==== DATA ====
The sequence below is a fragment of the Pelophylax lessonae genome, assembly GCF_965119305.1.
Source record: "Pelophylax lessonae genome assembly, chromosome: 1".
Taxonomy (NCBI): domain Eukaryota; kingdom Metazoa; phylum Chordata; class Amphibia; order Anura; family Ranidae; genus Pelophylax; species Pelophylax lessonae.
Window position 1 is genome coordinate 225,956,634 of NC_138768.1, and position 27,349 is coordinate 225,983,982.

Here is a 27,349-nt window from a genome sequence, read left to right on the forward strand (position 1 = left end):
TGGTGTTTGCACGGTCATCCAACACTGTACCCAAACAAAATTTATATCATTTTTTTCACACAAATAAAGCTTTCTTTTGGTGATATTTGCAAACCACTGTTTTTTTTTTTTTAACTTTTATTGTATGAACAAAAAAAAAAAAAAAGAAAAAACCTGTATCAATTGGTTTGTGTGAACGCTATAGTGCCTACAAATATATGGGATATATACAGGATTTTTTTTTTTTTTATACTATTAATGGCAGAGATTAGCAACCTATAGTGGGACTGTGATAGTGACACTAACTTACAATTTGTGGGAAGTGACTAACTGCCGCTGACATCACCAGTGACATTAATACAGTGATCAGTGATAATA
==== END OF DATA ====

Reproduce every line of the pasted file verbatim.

The sequence below is a fragment of the Pelophylax lessonae genome, assembly GCF_965119305.1.
Source record: "Pelophylax lessonae genome assembly, chromosome: 1".
Taxonomy (NCBI): domain Eukaryota; kingdom Metazoa; phylum Chordata; class Amphibia; order Anura; family Ranidae; genus Pelophylax; species Pelophylax lessonae.
Window position 1 is genome coordinate 225,956,634 of NC_138768.1, and position 27,349 is coordinate 225,983,982.

Here is a 27,349-nt window from a genome sequence, read left to right on the forward strand (position 1 = left end):
TGGTGTTTGCACGGTCATCCAACACTGTACCCAAACAAAATTTATATCATTTTTTTCACACAAATAAAGCTTTCTTTTGGTGATATTTGCAAACCACTGTTTTTTTTTTTTTAACTTTTATTGTATGAACAAAAAAAAAAAAAAAGAAAAAACCTGTATCAATTGGTTTGTGTGAACGCTATAGTGCCTACAAATATATGGGATATATACAGGATTTTTTTTTTTTTTATACTATTAATGGCAGAGATTAGCAACCTATAGTGGGACTGTGATAGTGACACTAACTTACAATTTGTGGGAAGTGACTAACTGCCGCTGACATCACCAGTGACATTAATACAGTGATCAGTGATAATA